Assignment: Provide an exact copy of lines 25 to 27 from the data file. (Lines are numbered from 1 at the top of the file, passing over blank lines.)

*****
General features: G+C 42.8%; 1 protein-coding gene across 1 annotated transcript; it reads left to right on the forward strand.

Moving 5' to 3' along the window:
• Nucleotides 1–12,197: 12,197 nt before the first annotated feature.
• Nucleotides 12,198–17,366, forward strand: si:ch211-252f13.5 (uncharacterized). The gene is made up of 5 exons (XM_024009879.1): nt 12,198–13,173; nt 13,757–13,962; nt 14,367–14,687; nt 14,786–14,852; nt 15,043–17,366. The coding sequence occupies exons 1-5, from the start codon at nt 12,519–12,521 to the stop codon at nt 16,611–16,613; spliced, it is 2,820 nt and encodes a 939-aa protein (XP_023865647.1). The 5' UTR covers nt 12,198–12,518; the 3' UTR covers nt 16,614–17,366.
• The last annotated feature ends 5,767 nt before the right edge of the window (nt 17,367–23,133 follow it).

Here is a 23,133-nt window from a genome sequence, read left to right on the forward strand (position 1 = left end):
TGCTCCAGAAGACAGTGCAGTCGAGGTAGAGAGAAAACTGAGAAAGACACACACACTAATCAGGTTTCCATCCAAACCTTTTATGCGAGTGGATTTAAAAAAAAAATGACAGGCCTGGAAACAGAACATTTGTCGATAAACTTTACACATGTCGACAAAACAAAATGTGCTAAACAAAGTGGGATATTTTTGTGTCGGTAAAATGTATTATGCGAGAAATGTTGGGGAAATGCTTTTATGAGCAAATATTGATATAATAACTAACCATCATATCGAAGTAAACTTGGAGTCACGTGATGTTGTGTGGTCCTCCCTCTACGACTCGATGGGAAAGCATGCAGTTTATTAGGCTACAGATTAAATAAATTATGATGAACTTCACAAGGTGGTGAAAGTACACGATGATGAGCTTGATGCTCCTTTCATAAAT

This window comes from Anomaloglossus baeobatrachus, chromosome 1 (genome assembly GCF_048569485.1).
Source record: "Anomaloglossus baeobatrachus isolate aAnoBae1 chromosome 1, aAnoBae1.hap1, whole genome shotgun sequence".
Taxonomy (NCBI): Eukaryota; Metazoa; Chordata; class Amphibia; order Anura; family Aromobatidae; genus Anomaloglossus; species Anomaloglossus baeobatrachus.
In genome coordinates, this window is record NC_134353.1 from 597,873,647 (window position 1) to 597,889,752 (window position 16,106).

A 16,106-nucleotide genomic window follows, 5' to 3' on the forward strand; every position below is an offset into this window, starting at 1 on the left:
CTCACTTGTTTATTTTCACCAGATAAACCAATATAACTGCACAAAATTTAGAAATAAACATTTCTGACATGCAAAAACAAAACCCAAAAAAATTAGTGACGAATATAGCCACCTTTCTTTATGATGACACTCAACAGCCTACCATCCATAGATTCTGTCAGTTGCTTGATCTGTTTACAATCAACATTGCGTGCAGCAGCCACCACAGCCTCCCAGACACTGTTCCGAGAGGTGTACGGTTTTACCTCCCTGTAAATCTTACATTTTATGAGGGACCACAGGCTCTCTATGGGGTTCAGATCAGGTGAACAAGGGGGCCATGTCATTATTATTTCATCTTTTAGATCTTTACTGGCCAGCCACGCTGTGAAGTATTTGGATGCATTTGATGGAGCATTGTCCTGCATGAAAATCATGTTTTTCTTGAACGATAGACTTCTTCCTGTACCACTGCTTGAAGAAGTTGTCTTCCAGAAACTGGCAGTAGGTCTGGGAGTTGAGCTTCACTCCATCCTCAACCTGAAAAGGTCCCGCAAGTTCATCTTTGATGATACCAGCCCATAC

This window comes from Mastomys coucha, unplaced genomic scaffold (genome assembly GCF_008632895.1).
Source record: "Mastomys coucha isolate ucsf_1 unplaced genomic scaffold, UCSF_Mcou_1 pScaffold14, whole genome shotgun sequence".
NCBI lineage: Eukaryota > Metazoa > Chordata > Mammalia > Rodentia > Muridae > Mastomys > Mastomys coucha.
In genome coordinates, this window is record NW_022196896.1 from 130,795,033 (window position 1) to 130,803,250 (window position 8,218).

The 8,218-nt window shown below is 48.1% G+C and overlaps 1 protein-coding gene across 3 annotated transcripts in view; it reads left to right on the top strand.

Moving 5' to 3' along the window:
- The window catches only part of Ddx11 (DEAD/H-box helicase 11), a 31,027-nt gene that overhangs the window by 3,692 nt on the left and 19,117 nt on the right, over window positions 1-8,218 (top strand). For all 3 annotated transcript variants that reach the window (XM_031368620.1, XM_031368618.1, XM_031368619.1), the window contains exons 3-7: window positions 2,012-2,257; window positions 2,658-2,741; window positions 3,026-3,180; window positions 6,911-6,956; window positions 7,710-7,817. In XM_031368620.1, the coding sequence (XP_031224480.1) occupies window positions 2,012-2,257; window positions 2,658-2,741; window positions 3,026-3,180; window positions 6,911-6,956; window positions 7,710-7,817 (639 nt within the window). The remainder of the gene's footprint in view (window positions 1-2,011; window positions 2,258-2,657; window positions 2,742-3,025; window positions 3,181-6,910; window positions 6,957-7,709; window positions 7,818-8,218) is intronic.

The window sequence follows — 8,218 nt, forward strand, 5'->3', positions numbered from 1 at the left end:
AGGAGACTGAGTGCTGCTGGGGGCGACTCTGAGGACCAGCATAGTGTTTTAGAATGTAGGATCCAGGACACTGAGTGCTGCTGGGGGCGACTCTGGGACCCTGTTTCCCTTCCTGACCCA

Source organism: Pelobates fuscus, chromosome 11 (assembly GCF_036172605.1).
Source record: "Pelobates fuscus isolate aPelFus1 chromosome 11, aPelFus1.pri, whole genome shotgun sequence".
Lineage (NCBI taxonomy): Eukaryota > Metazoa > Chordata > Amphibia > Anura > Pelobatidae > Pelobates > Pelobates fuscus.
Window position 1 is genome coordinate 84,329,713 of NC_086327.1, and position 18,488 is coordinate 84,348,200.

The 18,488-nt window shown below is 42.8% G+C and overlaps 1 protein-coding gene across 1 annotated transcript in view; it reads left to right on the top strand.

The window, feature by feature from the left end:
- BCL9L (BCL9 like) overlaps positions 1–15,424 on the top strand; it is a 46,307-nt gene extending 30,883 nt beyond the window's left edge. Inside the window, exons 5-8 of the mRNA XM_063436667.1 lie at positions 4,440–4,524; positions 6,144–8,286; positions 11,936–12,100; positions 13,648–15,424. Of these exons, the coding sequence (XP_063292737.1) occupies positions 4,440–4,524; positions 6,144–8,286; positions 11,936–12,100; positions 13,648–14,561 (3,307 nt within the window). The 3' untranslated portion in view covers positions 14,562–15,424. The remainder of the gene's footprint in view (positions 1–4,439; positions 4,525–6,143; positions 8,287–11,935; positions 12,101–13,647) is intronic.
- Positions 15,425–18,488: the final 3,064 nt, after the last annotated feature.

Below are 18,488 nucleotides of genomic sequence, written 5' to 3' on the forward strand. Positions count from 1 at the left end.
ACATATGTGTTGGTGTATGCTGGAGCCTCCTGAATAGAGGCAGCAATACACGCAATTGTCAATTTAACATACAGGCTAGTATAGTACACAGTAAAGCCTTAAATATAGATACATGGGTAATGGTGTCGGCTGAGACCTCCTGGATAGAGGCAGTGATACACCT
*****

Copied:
Lineage (NCBI taxonomy): Eukaryota > Metazoa > Chordata > Amphibia > Anura > Pelobatidae > Pelobates > Pelobates fuscus.
Window position 1 is genome coordinate 84,329,713 of NC_086327.1, and position 18,488 is coordinate 84,348,200.

The 18,488-nt window shown below is 42.8% G+C and overlaps 1 protein-coding gene across 1 annotated transcript in view; it reads left to right on the top strand.